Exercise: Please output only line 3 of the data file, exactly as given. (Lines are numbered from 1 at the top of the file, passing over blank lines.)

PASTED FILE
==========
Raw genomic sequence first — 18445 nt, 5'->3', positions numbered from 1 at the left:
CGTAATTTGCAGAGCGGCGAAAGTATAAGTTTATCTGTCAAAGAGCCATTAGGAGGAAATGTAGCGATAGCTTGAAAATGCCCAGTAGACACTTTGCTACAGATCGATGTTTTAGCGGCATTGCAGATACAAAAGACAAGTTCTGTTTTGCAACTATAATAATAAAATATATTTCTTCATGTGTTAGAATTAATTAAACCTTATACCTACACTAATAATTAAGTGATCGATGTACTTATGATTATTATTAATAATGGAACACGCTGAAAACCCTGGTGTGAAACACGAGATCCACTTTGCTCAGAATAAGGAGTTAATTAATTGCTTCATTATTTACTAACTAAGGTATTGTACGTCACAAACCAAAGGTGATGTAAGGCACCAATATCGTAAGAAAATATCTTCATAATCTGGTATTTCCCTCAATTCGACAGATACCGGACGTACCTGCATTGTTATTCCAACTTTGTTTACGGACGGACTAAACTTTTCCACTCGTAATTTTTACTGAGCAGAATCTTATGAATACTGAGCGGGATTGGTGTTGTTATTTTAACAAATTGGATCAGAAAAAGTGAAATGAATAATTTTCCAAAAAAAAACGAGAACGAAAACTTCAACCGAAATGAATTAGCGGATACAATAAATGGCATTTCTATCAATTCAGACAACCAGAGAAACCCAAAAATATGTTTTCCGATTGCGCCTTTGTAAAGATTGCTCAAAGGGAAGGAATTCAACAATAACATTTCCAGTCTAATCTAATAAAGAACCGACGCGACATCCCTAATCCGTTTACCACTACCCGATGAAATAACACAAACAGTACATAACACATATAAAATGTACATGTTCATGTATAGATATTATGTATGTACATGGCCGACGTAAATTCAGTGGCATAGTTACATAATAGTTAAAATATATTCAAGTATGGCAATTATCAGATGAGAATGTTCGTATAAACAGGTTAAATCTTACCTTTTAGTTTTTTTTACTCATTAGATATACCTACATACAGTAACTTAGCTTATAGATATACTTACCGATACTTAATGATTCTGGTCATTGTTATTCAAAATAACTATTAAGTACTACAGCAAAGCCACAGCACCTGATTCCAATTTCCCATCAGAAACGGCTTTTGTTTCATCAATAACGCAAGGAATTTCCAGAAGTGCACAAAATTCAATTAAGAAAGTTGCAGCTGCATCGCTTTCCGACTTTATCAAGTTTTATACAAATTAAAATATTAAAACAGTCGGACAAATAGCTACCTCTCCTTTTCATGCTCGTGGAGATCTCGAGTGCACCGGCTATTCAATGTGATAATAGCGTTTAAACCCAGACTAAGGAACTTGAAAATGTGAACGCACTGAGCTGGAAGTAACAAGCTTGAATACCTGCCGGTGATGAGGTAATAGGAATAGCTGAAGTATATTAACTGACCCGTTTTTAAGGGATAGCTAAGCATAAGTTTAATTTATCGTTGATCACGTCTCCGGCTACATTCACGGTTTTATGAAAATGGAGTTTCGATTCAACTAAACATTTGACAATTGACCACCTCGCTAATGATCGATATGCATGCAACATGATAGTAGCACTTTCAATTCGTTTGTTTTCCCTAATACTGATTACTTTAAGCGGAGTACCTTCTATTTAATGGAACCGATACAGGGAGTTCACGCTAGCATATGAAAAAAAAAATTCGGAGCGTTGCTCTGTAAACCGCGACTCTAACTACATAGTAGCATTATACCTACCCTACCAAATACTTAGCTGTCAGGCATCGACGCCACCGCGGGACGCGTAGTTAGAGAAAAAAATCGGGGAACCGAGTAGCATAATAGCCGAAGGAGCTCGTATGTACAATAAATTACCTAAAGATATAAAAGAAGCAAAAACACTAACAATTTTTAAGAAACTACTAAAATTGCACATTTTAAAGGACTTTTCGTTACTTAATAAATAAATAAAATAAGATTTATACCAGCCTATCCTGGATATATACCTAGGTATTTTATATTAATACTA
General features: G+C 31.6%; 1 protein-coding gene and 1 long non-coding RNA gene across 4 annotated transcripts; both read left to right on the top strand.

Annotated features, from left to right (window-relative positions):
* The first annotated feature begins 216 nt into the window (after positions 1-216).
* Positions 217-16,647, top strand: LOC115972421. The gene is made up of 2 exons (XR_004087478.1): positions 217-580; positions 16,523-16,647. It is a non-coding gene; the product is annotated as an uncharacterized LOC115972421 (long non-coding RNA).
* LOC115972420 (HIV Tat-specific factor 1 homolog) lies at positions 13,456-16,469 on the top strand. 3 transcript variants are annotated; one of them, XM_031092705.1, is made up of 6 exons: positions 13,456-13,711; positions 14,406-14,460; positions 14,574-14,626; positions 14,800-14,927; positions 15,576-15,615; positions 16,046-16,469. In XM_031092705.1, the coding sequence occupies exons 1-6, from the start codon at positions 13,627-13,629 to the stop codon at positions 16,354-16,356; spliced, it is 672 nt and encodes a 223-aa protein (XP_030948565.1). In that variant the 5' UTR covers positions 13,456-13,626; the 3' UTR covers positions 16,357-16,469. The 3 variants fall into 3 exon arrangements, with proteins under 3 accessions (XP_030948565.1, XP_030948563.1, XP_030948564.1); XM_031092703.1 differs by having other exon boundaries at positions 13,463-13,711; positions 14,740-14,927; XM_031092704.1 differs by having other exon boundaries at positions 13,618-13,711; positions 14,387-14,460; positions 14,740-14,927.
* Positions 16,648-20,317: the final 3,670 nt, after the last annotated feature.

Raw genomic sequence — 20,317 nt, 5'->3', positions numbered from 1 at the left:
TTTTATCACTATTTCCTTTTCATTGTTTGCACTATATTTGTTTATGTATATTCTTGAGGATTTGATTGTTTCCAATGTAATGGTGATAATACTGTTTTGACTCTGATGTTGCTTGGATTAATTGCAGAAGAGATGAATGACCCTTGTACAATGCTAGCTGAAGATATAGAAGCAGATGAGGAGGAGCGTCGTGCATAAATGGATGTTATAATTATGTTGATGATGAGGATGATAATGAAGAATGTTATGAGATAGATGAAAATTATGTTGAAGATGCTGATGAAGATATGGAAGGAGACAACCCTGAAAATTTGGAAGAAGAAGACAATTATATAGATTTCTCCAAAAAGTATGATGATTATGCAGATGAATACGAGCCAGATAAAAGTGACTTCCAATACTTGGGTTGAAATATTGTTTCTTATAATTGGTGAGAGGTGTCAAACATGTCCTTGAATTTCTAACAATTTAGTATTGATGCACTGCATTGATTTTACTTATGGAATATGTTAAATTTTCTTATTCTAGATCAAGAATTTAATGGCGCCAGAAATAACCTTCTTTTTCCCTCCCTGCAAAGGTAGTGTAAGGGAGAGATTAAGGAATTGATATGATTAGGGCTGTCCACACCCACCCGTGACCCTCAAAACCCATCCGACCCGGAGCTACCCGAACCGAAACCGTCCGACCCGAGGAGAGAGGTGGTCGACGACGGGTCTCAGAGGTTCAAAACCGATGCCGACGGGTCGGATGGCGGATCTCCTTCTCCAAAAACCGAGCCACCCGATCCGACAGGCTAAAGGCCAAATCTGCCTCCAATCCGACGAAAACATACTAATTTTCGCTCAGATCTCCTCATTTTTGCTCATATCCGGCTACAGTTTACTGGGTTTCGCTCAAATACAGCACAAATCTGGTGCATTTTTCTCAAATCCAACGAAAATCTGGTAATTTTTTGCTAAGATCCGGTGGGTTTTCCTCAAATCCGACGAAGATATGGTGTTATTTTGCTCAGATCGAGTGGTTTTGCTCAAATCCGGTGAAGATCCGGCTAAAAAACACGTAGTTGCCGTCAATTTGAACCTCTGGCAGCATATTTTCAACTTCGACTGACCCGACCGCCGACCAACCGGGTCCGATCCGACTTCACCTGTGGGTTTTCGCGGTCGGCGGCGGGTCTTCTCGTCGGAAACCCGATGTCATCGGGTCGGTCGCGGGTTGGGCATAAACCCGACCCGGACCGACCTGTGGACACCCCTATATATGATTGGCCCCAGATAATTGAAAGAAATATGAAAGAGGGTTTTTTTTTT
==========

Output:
General features: G+C 31.6%; 1 protein-coding gene and 1 long non-coding RNA gene across 4 annotated transcripts; both read left to right on the top strand.